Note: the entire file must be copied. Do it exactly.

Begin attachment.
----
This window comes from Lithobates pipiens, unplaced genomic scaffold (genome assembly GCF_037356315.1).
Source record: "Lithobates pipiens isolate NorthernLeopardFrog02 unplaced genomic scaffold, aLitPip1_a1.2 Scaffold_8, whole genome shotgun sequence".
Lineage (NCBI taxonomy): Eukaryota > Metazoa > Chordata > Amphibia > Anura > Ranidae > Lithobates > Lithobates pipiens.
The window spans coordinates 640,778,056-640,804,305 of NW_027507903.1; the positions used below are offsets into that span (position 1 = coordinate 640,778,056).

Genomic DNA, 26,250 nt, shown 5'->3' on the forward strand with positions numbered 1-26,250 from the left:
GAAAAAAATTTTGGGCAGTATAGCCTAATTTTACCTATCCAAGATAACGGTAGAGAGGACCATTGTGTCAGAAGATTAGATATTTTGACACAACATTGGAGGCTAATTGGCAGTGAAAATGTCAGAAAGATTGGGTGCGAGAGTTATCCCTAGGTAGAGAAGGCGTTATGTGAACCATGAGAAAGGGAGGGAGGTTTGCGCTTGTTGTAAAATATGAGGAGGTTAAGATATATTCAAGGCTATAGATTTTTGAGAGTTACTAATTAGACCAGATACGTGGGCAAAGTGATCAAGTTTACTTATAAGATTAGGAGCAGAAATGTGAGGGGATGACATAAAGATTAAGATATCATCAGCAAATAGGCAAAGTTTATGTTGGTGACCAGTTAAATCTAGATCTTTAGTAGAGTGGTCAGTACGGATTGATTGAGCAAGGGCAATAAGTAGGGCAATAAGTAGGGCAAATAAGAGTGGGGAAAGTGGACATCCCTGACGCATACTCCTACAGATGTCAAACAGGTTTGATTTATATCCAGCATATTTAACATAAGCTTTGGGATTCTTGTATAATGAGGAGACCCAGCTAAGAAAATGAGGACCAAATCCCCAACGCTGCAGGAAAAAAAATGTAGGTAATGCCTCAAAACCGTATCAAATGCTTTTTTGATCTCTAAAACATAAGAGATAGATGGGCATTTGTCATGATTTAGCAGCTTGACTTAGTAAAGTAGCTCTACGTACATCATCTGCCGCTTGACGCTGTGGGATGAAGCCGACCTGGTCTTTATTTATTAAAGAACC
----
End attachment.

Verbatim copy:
This window comes from Lithobates pipiens, unplaced genomic scaffold (genome assembly GCF_037356315.1).
Source record: "Lithobates pipiens isolate NorthernLeopardFrog02 unplaced genomic scaffold, aLitPip1_a1.2 Scaffold_8, whole genome shotgun sequence".
Lineage (NCBI taxonomy): Eukaryota > Metazoa > Chordata > Amphibia > Anura > Ranidae > Lithobates > Lithobates pipiens.
The window spans coordinates 640,778,056-640,804,305 of NW_027507903.1; the positions used below are offsets into that span (position 1 = coordinate 640,778,056).

Genomic DNA, 26,250 nt, shown 5'->3' on the forward strand with positions numbered 1-26,250 from the left:
GAAAAAAATTTTGGGCAGTATAGCCTAATTTTACCTATCCAAGATAACGGTAGAGAGGACCATTGTGTCAGAAGATTAGATATTTTGACACAACATTGGAGGCTAATTGGCAGTGAAAATGTCAGAAAGATTGGGTGCGAGAGTTATCCCTAGGTAGAGAAGGCGTTATGTGAACCATGAGAAAGGGAGGGAGGTTTGCGCTTGTTGTAAAATATGAGGAGGTTAAGATATATTCAAGGCTATAGATTTTTGAGAGTTACTAATTAGACCAGATACGTGGGCAAAGTGATCAAGTTTACTTATAAGATTAGGAGCAGAAATGTGAGGGGATGACATAAAGATTAAGATATCATCAGCAAATAGGCAAAGTTTATGTTGGTGACCAGTTAAATCTAGATCTTTAGTAGAGTGGTCAGTACGGATTGATTGAGCAAGGGCAATAAGTAGGGCAATAAGTAGGGCAAATAAGAGTGGGGAAAGTGGACATCCCTGACGCATACTCCTACAGATGTCAAACAGGTTTGATTTATATCCAGCATATTTAACATAAGCTTTGGGATTCTTGTATAATGAGGAGACCCAGCTAAGAAAATGAGGACCAAATCCCCAACGCTGCAGGAAAAAAAATGTAGGTAATGCCTCAAAACCGTATCAAATGCTTTTTTGATCTCTAAAACATAAGAGATAGATGGGCATTTGTCATGATTTAGCAGCTTGACTTAGTAAAGTAGCTCTACGTACATCATCTGCCGCTTGACGCTGTGGGATGAAGCCGACCTGGTCTTTATTTATTAAAGAACC